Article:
The Pursuit of Efficiency

Vehicle manufacturers have gone to great lengths to improve their cars’ efficiency. Engines have become smaller, yet more powerful, and a lot more fuel-efficient. Many other technologies have helped to achieve this, especially today’s new-fangled gearbox designs that offer up to ten gears – a far cry from the ancient 2-speed gearboxes that were still common in the ‘50s! Having many gears means that the engine can be kept spinning in its most efficient rev range, which is easily achieved when there are such small gaps between gears. It also means that you have a very tall cruising gear to greatly reduce fuel consumption on the open road.

Today, all cars have computer-controlled engine management and fuel-injection systems, and compression ratios have increased appreciably in the wake of technology like direct petrol injection. This, in combination with turbocharging, means that a 1-litre turbocharged petrol engine can today produce the power and torque of a 2-litre naturally aspirated engine of 15 years ago. Electronically controlled start-stop systems also switch off the engine when unnecessary idling can be avoided, thus reducing fuel consumption in city traffic by 10% or more.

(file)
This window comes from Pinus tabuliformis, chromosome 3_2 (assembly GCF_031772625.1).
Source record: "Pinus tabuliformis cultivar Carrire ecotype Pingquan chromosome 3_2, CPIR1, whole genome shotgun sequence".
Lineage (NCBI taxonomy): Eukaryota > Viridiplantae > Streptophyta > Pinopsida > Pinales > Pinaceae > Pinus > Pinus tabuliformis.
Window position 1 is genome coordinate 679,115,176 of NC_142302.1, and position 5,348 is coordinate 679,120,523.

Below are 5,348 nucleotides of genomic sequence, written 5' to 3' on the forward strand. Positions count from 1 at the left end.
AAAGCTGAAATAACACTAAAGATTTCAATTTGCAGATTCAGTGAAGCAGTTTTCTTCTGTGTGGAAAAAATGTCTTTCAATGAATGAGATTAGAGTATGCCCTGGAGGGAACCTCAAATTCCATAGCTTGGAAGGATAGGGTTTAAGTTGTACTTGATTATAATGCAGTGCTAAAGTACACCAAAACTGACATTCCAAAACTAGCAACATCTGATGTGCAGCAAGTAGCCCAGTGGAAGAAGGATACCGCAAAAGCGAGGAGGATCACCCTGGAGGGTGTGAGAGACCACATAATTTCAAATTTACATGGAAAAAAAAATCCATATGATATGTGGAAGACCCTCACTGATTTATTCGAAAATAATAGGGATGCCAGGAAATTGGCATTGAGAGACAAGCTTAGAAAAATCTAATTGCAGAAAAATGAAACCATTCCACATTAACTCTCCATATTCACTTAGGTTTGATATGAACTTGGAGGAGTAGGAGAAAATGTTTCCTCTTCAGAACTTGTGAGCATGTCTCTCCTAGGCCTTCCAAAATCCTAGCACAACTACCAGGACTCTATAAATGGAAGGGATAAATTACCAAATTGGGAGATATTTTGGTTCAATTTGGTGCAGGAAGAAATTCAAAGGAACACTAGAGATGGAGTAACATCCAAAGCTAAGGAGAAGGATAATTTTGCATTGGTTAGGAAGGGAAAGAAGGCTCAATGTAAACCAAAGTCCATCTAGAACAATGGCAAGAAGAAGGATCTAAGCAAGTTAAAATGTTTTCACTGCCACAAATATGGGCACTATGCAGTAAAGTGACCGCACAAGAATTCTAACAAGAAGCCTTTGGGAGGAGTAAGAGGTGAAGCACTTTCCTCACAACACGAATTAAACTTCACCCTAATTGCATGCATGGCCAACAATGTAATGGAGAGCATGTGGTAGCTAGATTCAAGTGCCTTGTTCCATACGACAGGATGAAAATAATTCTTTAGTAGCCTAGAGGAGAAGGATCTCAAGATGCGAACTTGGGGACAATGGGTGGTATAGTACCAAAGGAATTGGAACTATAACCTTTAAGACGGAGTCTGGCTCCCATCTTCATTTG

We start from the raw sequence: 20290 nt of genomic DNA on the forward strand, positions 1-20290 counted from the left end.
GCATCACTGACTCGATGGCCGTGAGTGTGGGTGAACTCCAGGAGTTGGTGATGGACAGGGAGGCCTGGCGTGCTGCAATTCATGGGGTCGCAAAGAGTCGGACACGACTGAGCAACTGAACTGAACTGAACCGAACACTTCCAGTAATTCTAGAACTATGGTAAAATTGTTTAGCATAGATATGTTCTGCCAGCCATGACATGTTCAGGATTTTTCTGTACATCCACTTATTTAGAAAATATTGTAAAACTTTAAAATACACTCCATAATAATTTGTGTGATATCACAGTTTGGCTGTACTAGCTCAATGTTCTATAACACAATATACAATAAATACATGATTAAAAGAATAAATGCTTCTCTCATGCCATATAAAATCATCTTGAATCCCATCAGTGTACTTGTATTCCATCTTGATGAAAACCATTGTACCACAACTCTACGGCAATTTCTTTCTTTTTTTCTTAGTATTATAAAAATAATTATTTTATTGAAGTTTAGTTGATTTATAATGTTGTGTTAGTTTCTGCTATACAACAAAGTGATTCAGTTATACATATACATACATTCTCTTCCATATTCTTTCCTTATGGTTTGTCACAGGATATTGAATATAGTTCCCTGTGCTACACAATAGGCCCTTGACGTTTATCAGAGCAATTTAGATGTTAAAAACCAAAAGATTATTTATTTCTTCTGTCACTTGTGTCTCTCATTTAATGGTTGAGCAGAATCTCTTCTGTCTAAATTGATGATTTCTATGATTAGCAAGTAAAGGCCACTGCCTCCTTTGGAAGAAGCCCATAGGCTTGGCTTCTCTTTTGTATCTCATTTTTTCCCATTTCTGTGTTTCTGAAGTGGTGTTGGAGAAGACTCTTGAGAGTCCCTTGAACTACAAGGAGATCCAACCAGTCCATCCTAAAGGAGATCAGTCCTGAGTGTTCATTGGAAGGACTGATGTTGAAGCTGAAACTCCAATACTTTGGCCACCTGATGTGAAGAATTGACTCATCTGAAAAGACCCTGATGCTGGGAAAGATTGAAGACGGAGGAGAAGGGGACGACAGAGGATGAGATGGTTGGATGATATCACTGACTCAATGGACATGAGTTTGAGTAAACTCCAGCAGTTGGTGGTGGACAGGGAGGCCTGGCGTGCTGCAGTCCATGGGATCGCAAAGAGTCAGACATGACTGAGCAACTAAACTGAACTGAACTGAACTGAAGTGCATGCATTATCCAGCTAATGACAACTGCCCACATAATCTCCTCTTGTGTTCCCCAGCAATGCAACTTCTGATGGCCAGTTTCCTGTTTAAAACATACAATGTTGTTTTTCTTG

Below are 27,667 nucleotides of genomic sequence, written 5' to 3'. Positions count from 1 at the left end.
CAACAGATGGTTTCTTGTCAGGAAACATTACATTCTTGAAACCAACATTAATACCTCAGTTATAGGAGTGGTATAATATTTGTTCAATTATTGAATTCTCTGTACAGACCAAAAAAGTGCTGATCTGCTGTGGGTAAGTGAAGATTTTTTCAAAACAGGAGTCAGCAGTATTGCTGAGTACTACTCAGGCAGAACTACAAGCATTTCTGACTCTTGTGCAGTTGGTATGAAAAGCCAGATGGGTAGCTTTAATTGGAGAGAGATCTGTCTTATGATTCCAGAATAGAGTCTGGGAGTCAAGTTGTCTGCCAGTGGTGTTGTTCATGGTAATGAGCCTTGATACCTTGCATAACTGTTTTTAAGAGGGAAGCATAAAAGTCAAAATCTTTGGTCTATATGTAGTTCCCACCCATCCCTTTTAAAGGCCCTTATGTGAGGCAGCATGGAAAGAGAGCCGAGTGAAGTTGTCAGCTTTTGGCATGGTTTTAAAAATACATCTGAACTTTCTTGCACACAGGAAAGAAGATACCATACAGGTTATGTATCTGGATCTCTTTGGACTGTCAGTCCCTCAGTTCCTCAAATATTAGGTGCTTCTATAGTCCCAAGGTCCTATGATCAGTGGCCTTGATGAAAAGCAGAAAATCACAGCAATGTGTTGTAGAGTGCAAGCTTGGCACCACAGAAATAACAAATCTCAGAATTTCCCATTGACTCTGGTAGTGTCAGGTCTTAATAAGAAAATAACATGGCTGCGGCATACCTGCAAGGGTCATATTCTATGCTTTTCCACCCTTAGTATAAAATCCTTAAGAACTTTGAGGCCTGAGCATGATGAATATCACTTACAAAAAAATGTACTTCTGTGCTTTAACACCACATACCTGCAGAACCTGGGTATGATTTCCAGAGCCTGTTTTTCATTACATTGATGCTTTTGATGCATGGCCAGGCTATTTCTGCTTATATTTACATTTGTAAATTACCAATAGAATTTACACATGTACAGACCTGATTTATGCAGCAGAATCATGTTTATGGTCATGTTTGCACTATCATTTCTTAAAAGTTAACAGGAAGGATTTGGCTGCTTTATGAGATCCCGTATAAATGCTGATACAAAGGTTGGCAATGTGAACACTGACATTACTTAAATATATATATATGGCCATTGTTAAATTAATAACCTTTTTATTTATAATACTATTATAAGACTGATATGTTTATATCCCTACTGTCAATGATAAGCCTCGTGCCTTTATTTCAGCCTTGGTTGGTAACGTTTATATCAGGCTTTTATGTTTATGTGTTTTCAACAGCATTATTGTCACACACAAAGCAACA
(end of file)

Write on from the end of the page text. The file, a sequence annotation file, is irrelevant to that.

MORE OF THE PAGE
Having said all of this, does it mean that your state-of-the-art modern car is such a frugal drinker that there is nothing you can do to reduce its fuel consumption even further? Perhaps surprisingly, there is something you can do, because your car is not at its absolute peak of performance and efficiency when it leaves the factory. This is the case because manufacturers produce millions of identical engines per year and they have to write the programming of the engine management maps in such a way to compensate for all the small manufacturing variances invariably present in a plethora of seemingly identical engines. One of the banes of mass production is that all the engines are not in fact identical, and ECU programmers have to allow for this.

Manufacturers therefore err on the side of caution, and often sacrifice a little power and economy in the interest of having a one-size-fits-all set of maps that will work satisfactorily on all the engines of a specific type. The Unichip piggyback computer can be fitted to your car’s engine management computer and programmed in such a way to ensure that the deficiencies that the standard programming might have in the case of your particular engine are addressed and optimised. Most people experience a welcome improvement in performance or economy, or sometimes even in both. You are covered by a 3-month money-back guarantee and the non-invasive procedure leaves your car in stock-standard state when we remove the Unichip. You may even be able to use it on your next car!


Corner of Solomon Mahlangu
and Veldpou streets
Monument Park


P.O. Box 15756
South Africa